“Don’t let school get in the way of college,” said Josh Sells, senior in horticulture.
Sells said one of his problems starting out as a freshman was he was too concerned about his classes.
“I was really focused on not messing up because I was from out of state,” Sells said. “So I was really focused on grades and not as much focused on getting out there and trying to see all the clubs and what they had to offer.”
Nikhil Jha, senior in electrical engineering, also found that being too focused on school can be a problem.
“You’re not nearly as smart as you think you are,” Jha said. “I overloaded on courses, activities—you can’t do everything.”
Charley Gaines, senior in journalism, said one way she found to balance out schoolwork was to take everything one step at a time.
“Don’t look to the future; just get one thing done at a time,” Gaines said. “That’s a life lesson, too.”
Jha said he had to learn to say “no” in order to counteract his ambition—or to at least occasionally say no to class work.
“Sometimes it’s OK to take a break and put something on hold, even if it’s a big project,” Jha said. “You’re going to burn out really fast if you don’t take breaks, go out to lunch with people and just stop and be like, ‘Yeah, I’m not going to do this for a few hours. I’ll come back and do it later.’”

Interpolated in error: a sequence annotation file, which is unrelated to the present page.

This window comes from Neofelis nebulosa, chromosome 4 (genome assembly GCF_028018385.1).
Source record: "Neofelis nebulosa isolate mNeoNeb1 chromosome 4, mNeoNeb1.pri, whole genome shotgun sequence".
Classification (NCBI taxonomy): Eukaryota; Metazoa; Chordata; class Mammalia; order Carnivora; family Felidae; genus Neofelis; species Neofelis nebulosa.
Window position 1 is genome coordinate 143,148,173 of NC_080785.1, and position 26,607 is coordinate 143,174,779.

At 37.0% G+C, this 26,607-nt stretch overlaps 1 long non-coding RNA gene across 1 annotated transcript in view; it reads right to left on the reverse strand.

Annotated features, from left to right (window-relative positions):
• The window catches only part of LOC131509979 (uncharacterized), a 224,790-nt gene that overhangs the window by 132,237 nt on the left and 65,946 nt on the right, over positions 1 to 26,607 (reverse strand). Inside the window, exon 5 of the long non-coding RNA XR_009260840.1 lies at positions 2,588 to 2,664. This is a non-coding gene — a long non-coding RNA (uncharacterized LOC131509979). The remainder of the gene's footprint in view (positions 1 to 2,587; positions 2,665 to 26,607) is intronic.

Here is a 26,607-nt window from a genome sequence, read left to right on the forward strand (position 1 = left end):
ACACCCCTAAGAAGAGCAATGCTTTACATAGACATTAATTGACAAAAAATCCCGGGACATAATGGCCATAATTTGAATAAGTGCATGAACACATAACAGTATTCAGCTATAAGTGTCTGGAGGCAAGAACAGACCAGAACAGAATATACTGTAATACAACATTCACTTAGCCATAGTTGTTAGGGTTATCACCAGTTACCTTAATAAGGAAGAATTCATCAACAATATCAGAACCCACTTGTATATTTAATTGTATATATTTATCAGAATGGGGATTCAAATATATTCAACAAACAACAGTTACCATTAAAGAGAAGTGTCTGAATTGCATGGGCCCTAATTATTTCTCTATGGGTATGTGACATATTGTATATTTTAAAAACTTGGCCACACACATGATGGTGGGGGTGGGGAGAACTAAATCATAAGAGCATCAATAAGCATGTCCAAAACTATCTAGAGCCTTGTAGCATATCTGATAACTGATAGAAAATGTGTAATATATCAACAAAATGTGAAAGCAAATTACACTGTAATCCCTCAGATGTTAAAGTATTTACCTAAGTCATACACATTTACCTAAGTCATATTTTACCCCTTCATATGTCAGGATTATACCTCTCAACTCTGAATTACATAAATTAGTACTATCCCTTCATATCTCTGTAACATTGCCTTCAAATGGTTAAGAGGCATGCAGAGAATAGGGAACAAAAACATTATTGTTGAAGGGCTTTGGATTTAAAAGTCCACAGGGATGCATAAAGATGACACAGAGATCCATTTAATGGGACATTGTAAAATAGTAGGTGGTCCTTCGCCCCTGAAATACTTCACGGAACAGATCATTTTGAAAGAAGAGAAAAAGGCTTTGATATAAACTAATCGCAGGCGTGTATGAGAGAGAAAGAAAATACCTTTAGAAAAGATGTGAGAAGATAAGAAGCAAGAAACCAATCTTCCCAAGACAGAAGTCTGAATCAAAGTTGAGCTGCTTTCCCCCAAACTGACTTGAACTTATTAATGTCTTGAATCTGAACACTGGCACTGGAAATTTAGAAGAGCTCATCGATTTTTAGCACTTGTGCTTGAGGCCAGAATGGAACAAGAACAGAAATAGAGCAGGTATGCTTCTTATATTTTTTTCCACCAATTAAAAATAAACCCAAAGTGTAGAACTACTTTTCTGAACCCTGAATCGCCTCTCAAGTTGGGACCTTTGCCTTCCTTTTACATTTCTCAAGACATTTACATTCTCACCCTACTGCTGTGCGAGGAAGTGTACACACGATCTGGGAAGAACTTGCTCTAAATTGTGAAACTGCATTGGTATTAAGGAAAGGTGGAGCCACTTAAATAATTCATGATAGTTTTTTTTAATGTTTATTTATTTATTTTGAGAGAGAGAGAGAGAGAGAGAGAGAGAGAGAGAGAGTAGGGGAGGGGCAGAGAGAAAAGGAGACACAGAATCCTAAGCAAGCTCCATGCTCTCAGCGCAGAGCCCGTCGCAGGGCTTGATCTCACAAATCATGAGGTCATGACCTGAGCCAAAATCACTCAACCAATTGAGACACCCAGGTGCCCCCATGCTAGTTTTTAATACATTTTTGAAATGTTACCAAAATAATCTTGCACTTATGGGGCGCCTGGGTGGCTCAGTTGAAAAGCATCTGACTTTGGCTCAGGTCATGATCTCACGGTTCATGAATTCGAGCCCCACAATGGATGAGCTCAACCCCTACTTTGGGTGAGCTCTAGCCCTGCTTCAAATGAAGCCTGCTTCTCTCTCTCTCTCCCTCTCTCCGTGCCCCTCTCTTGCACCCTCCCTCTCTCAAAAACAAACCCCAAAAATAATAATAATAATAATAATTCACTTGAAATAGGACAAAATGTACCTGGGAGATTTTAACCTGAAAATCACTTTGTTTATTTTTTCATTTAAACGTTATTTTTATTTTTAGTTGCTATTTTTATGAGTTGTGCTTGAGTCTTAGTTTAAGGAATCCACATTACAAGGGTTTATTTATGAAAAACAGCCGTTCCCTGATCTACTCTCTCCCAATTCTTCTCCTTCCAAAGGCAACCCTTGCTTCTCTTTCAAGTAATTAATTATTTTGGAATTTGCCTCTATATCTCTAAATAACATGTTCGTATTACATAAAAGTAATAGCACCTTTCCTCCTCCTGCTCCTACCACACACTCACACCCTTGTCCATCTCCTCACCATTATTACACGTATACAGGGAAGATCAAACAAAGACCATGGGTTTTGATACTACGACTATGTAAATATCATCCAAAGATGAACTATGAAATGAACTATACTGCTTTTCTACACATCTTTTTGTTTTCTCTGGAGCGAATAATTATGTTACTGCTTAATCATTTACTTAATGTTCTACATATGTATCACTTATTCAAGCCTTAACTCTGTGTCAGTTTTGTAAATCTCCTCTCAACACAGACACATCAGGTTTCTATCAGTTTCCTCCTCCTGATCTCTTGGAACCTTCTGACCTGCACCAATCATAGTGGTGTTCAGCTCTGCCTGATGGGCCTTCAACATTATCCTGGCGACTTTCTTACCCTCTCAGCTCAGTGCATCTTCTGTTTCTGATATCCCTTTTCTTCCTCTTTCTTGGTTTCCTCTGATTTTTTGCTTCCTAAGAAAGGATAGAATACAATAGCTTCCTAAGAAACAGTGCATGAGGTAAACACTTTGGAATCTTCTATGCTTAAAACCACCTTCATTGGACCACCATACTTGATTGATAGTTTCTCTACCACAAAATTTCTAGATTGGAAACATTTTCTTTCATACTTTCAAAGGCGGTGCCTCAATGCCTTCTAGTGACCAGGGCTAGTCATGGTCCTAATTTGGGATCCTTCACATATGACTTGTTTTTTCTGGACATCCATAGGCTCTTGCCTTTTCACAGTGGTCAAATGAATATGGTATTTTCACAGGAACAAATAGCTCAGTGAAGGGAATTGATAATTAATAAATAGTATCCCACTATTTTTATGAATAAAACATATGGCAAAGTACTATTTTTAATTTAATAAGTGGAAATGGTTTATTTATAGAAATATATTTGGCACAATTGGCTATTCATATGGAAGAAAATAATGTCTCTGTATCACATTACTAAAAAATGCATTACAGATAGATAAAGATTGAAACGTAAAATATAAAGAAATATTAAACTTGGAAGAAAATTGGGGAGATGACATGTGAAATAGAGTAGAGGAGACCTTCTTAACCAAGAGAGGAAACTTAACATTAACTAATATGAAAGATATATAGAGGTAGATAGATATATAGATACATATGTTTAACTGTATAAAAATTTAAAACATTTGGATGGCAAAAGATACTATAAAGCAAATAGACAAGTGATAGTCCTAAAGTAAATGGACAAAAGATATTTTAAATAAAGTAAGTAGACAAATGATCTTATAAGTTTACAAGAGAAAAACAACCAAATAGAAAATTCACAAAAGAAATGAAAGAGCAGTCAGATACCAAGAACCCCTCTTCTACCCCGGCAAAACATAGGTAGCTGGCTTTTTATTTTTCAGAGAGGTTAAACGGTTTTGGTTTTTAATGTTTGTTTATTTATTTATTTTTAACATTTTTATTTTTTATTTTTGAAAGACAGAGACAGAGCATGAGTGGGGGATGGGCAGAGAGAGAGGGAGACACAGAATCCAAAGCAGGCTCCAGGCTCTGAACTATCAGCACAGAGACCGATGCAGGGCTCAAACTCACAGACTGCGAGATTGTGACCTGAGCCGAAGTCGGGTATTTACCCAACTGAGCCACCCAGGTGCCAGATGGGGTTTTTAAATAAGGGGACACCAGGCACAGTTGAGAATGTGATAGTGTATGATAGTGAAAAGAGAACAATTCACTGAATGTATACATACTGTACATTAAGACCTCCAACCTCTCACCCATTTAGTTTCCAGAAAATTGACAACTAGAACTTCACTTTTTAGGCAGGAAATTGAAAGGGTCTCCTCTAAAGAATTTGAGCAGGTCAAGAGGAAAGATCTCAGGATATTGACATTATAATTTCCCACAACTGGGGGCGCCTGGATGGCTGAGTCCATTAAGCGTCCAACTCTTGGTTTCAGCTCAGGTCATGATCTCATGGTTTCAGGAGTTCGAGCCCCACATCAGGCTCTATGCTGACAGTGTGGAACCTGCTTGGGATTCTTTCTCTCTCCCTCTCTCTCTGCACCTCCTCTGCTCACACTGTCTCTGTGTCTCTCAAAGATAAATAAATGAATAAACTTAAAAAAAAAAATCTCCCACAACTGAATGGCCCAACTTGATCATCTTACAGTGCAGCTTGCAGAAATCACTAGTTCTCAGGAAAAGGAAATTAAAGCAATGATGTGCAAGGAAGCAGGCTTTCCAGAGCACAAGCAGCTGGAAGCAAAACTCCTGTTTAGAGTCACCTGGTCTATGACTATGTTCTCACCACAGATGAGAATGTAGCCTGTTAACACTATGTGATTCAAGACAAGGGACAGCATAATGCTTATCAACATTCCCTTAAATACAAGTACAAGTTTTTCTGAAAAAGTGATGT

But that doesn’t mean say no to everything. Gaines said she recommends getting involved in a campus club or other organization.
“You meet a ton of new people when you get involved in things,” Gaines said. “It exposes you to different things that you might not have been exposed to otherwise. Honestly, Auburn has anything and everything that you could get into.”
When it comes down to it, you will get plenty of emphasis on school from your professors and advisers, but fellow students say there’s more to life.
“It’s not all about school,” Gaines said. “College is a time for you to enjoy and grow as a person and to really find out who you want to be and who you can be.”